Silent Brain Change Seen in Individuals With Alzheimer’s in the Family
If you have a parent or sibling with Alzheimer’s, new research has discovered that you are more liable to exhibit brain changes associated with the disorder even before you have symptoms of memory and thinking deterioration.
With an estimated 5.2 million Americans suffering from Alzheimer’s disease and a marked rise in the condition expected as more and more Boomers age, much scientific study has been undertaken in the search for a cure and prevention.
In a recent study of adults aged 55 to 89 years old, researchers analyzed genes and other markers in spinal fluid that portend a risk of Alzheimer’s. Nearly half of the healthy participants with a positive family history showed silent brain change based on measurements of their cerebrospinal fluid.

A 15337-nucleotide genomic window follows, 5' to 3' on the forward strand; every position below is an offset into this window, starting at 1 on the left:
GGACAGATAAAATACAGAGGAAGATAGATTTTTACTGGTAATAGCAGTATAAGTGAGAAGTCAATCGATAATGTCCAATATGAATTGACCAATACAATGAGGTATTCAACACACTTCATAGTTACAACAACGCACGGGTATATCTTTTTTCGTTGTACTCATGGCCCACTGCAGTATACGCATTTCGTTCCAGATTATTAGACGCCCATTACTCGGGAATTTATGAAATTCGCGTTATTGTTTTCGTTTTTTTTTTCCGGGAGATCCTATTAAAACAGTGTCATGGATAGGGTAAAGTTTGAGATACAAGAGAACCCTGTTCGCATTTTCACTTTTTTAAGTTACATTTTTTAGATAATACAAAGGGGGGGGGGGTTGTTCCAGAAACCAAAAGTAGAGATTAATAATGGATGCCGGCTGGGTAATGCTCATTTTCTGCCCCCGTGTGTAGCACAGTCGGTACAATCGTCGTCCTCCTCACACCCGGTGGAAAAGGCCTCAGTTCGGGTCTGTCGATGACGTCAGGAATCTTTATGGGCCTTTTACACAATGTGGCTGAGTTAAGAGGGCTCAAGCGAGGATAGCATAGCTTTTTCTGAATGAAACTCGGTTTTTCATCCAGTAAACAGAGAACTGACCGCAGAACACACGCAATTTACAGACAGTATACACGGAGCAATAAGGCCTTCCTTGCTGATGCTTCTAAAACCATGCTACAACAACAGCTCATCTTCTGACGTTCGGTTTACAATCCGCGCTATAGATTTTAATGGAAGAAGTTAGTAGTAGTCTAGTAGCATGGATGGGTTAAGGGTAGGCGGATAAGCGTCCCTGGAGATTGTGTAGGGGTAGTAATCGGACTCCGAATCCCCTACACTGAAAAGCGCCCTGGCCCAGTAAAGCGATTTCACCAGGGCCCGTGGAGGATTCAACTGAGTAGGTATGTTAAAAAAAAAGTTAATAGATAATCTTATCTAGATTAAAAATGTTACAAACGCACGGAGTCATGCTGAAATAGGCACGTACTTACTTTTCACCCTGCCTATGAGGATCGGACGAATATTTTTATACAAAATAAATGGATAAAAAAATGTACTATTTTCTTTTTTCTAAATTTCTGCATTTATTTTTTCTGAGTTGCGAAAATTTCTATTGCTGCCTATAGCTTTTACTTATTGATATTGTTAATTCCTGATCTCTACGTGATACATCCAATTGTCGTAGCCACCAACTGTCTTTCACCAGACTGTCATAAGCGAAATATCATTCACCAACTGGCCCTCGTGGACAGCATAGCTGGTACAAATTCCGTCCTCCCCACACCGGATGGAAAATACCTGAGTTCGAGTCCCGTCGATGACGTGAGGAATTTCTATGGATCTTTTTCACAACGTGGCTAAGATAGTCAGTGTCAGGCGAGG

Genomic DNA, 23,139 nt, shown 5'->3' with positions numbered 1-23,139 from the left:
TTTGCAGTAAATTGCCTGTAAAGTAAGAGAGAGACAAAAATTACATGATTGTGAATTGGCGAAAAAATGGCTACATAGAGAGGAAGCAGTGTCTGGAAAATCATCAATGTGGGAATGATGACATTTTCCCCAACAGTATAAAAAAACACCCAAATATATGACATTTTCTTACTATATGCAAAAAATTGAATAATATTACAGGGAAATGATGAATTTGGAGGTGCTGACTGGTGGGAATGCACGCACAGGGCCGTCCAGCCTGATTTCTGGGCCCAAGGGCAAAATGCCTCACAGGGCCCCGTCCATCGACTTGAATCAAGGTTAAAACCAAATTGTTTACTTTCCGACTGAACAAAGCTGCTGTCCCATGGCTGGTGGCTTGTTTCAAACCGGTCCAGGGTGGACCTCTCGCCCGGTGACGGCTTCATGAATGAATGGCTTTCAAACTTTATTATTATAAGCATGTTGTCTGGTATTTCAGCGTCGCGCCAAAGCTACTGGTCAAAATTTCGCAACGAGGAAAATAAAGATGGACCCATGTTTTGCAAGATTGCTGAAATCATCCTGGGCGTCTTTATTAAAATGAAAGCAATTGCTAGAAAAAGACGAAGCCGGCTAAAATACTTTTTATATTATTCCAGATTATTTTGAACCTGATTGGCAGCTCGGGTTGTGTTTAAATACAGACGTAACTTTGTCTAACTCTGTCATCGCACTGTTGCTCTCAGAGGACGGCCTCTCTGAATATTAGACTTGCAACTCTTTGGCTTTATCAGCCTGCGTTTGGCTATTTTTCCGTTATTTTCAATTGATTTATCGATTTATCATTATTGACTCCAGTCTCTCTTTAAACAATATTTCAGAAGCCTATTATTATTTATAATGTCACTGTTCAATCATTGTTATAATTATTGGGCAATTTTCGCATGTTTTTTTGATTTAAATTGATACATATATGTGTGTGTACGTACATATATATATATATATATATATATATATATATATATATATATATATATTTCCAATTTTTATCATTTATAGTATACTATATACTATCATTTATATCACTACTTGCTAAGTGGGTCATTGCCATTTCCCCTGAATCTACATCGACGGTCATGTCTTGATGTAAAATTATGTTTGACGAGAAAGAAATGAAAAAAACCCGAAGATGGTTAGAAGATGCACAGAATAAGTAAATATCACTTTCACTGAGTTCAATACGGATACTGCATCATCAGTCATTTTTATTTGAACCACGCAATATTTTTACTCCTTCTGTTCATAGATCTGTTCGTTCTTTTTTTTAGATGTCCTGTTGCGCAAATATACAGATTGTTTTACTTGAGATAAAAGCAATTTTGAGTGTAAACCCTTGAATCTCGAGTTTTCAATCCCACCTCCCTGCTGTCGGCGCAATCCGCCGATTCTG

In any case, “Having a family history does not mean you will get Alzheimer’s disease,” said Dr. Richard Isaacson, Director of the Alzheimer’s division
at the University of Miami Miller School of Medicine, who was not involved with the new study. “You may be at a higher risk for developing it, but it is not predestined”, he said.
Most importantly, if you are deemed at risk – be sure to educate yourself as to the positive lifestyle choices that can really make a difference and think about participating in an Alzheimer’s prevention trial.